The Levenmouth Community Energy Project has now completed successful commissioning of one of the most advanced smart energy systems ever used on a local energy project. Methil will now see the deployment of seventeen hydrogen fuelled vehicles into regular use by Fife Council and a number of businesses in the Levenmouth area of Fife. This fleet of low emission vehicles includes two specially adapted hydrogen dual-fuel bin lorries which are coming into service as part of this innovative new green energy project based at Methil docks
The Levenmouth Community Energy Project (LCEP) partners include Bright Green Hydrogen Ltd, Fife Council, Toshiba, and the Leven Valley Development Trust. LCEP was supported by £4M funding from the Local Energy Challenge Fund. Additional funding from Transport Scotland enabled installation of an additional hydrogen storage and refuelling station at the council’s Bankhead vehicle depot in Glenrothes, on the A92 trunk road.
SHFCA member Logan Energy designed, supplied and installed a state-of-the-art LCEP hydrogen-based energy storage systems and two mobile hydrogen vehicle refuelling units at Methil, in Fife, Scotland. The mobile refuelling units are self-contained modules, based upon ISO shipping container dimensions, so they can be readily transported and easily relocated from site to site. These are used to refuel one of Europe’s largest fleets of hydrogen hybrid vehicles which includes vans and refuse lorries.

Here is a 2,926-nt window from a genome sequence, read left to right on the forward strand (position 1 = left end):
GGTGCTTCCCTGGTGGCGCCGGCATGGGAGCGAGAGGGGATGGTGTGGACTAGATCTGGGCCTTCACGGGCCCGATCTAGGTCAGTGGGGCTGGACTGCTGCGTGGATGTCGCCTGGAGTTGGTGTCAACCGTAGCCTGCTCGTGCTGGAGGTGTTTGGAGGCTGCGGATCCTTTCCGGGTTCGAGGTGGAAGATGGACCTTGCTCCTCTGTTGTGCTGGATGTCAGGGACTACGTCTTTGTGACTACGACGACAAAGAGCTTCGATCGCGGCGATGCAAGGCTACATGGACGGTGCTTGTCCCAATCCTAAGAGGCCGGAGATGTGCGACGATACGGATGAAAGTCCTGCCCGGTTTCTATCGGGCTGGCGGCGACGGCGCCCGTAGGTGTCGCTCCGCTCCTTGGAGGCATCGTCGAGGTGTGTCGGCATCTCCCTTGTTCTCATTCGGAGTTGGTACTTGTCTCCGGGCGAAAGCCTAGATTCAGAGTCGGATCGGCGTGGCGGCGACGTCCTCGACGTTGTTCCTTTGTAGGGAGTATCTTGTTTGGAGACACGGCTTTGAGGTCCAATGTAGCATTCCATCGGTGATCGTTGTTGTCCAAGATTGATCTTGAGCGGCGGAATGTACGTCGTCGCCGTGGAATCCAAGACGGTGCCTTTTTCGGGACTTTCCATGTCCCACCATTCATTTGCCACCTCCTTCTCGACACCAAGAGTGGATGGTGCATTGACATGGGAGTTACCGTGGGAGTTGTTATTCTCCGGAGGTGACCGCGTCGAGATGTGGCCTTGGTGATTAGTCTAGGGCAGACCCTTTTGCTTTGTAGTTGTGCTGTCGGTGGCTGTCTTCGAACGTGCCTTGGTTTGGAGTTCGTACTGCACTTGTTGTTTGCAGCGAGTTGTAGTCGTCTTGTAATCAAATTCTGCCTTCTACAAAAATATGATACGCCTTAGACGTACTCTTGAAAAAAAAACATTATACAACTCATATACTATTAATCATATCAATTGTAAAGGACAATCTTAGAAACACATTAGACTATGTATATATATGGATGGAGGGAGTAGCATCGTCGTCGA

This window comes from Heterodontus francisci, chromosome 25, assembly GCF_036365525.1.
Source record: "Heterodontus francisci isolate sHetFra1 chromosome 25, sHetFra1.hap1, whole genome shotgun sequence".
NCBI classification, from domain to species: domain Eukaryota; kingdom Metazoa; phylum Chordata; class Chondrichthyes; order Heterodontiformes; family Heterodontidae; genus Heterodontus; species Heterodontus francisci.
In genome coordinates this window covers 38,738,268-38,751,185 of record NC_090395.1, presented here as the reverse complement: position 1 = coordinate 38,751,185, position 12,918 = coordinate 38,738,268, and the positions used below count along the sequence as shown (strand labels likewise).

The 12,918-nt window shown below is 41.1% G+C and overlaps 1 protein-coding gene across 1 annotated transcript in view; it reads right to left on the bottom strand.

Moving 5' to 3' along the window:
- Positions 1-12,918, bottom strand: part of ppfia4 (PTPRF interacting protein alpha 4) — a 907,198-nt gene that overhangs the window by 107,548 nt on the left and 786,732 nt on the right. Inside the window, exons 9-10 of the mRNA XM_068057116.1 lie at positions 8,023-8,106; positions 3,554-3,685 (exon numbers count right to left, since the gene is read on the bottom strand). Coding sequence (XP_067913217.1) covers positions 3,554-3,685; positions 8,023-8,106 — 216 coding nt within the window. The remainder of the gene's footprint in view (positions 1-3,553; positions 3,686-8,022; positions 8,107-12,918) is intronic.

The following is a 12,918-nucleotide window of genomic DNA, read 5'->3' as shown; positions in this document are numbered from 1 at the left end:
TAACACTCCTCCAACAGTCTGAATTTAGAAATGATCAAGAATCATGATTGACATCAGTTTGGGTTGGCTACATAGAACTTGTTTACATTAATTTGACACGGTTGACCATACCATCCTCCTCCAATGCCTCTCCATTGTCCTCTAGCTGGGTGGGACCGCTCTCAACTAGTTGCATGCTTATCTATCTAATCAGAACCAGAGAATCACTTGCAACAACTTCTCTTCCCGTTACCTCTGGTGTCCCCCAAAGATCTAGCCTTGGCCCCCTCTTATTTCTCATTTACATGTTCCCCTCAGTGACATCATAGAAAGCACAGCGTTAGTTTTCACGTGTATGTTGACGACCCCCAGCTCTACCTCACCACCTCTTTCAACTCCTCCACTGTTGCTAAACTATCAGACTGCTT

The energy balancing system which was designed and installed by Logan Energy comprises a 250kWe Proton Exchange Membrane (PEM) Electrolyser, a gas storage arrangement and a 100kWe PEM fuel cell. Coupled with the Toshiba smart control system, the LCEP energy balancing is achieved by generating and storing hydrogen when there is excess renewable energy available.
The hydrogen can be used to power the fuel cell to provide power to a private wire network for six local buildings at times when there is insufficient renewable energy being generated. This hydrogen helps overcome the intermittency of renewable energy, as well as being compressed and stored for 350bar refuelling of vehicles.
Hydrogen has been demonstrated at Levenmouth to be a significant resource for both electricity and heat requirements, as well as a sustainable zero emission transport fuel which can drive the energy sector through the global clean energy revolution. Renewable energy from wind and solar is becoming increasingly important to Scotland’s low carbon energy supply. However, energy storage is increasingly needed to match production with demand. Hydrogen is one of the key solutions to achieving higher levels of renewable electricity generation and integration into the energy system, as demonstrated by the innovative Levenmouth Community Energy Project.